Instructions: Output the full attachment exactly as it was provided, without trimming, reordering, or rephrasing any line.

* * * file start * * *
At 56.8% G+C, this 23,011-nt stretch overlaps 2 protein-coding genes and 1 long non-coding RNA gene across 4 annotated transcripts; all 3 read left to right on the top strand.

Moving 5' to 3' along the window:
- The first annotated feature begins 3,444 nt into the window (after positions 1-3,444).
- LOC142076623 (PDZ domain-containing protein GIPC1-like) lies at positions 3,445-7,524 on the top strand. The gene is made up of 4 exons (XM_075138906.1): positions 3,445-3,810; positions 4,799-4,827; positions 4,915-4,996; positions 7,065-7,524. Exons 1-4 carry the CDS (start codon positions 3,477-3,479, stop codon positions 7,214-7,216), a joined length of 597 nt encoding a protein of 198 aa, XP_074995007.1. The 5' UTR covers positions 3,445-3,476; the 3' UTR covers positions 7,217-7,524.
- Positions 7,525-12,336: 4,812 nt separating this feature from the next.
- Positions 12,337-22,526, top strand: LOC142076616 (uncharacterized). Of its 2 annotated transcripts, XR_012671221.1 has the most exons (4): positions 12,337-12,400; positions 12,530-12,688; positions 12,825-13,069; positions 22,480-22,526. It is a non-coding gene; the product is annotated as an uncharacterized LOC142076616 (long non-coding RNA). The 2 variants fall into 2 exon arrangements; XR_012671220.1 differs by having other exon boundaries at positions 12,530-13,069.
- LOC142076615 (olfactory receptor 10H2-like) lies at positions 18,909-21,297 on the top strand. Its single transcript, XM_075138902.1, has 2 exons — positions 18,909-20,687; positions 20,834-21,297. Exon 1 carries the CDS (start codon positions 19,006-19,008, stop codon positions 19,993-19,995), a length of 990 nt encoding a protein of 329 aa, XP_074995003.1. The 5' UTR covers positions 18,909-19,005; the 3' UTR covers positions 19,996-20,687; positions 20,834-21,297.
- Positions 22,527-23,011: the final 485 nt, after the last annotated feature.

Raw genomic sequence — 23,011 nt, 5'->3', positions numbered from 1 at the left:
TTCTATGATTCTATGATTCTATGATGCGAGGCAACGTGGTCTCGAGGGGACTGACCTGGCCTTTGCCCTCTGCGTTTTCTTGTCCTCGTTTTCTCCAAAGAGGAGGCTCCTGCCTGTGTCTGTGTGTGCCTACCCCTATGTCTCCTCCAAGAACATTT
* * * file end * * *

At 56.8% G+C, this 23,011-nt stretch overlaps 2 protein-coding genes and 1 long non-coding RNA gene across 4 annotated transcripts; all 3 read left to right on the top strand.

Moving 5' to 3' along the window:
- The first annotated feature begins 3,444 nt into the window (after positions 1-3,444).
- LOC142076623 (PDZ domain-containing protein GIPC1-like) lies at positions 3,445-7,524 on the top strand. The gene is made up of 4 exons (XM_075138906.1): positions 3,445-3,810; positions 4,799-4,827; positions 4,915-4,996; positions 7,065-7,524. Exons 1-4 carry the CDS (start codon positions 3,477-3,479, stop codon positions 7,214-7,216), a joined length of 597 nt encoding a protein of 198 aa, XP_074995007.1. The 5' UTR covers positions 3,445-3,476; the 3' UTR covers positions 7,217-7,524.
- Positions 7,525-12,336: 4,812 nt separating this feature from the next.
- Positions 12,337-22,526, top strand: LOC142076616 (uncharacterized). Of its 2 annotated transcripts, XR_012671221.1 has the most exons (4): positions 12,337-12,400; positions 12,530-12,688; positions 12,825-13,069; positions 22,480-22,526. It is a non-coding gene; the product is annotated as an uncharacterized LOC142076616 (long non-coding RNA). The 2 variants fall into 2 exon arrangements; XR_012671220.1 differs by having other exon boundaries at positions 12,530-13,069.
- LOC142076615 (olfactory receptor 10H2-like) lies at positions 18,909-21,297 on the top strand. Its single transcript, XM_075138902.1, has 2 exons — positions 18,909-20,687; positions 20,834-21,297. Exon 1 carries the CDS (start codon positions 19,006-19,008, stop codon positions 19,993-19,995), a length of 990 nt encoding a protein of 329 aa, XP_074995003.1. The 5' UTR covers positions 18,909-19,005; the 3' UTR covers positions 19,996-20,687; positions 20,834-21,297.
- Positions 22,527-23,011: the final 485 nt, after the last annotated feature.

Raw genomic sequence — 23,011 nt, 5'->3', positions numbered from 1 at the left:
TTCTATGATTCTATGATTCTATGATGCGAGGCAACGTGGTCTCGAGGGGACTGACCTGGCCTTTGCCCTCTGCGTTTTCTTGTCCTCGTTTTCTCCAAAGAGGAGGCTCCTGCCTGTGTCTGTGTGTGCCTACCCCTATGTCTCCTCCAAGAACATTT